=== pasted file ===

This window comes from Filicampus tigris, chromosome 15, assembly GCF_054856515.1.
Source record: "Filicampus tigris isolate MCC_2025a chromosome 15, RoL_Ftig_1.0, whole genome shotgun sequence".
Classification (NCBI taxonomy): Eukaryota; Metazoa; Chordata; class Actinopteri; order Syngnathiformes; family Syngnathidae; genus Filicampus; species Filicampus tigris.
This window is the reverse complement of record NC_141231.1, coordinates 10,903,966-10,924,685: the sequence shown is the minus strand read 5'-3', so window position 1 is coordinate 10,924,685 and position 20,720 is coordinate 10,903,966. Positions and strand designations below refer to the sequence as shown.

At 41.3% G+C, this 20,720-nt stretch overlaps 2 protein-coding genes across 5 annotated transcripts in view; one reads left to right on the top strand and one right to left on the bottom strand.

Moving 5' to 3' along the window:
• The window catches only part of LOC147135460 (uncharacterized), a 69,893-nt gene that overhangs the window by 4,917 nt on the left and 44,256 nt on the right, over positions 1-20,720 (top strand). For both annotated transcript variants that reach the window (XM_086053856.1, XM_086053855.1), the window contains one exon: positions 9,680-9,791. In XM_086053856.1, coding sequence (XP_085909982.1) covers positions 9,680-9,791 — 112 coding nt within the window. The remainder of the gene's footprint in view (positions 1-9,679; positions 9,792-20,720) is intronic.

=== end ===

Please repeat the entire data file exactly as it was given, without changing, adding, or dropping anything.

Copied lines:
This window comes from Filicampus tigris, chromosome 15, assembly GCF_054856515.1.
Source record: "Filicampus tigris isolate MCC_2025a chromosome 15, RoL_Ftig_1.0, whole genome shotgun sequence".
Classification (NCBI taxonomy): Eukaryota; Metazoa; Chordata; class Actinopteri; order Syngnathiformes; family Syngnathidae; genus Filicampus; species Filicampus tigris.
This window is the reverse complement of record NC_141231.1, coordinates 10,903,966-10,924,685: the sequence shown is the minus strand read 5'-3', so window position 1 is coordinate 10,924,685 and position 20,720 is coordinate 10,903,966. Positions and strand designations below refer to the sequence as shown.

At 41.3% G+C, this 20,720-nt stretch overlaps 2 protein-coding genes across 5 annotated transcripts in view; one reads left to right on the top strand and one right to left on the bottom strand.

Moving 5' to 3' along the window:
• The window catches only part of LOC147135460 (uncharacterized), a 69,893-nt gene that overhangs the window by 4,917 nt on the left and 44,256 nt on the right, over positions 1-20,720 (top strand). For both annotated transcript variants that reach the window (XM_086053856.1, XM_086053855.1), the window contains one exon: positions 9,680-9,791. In XM_086053856.1, coding sequence (XP_085909982.1) covers positions 9,680-9,791 — 112 coding nt within the window. The remainder of the gene's footprint in view (positions 1-9,679; positions 9,792-20,720) is intronic.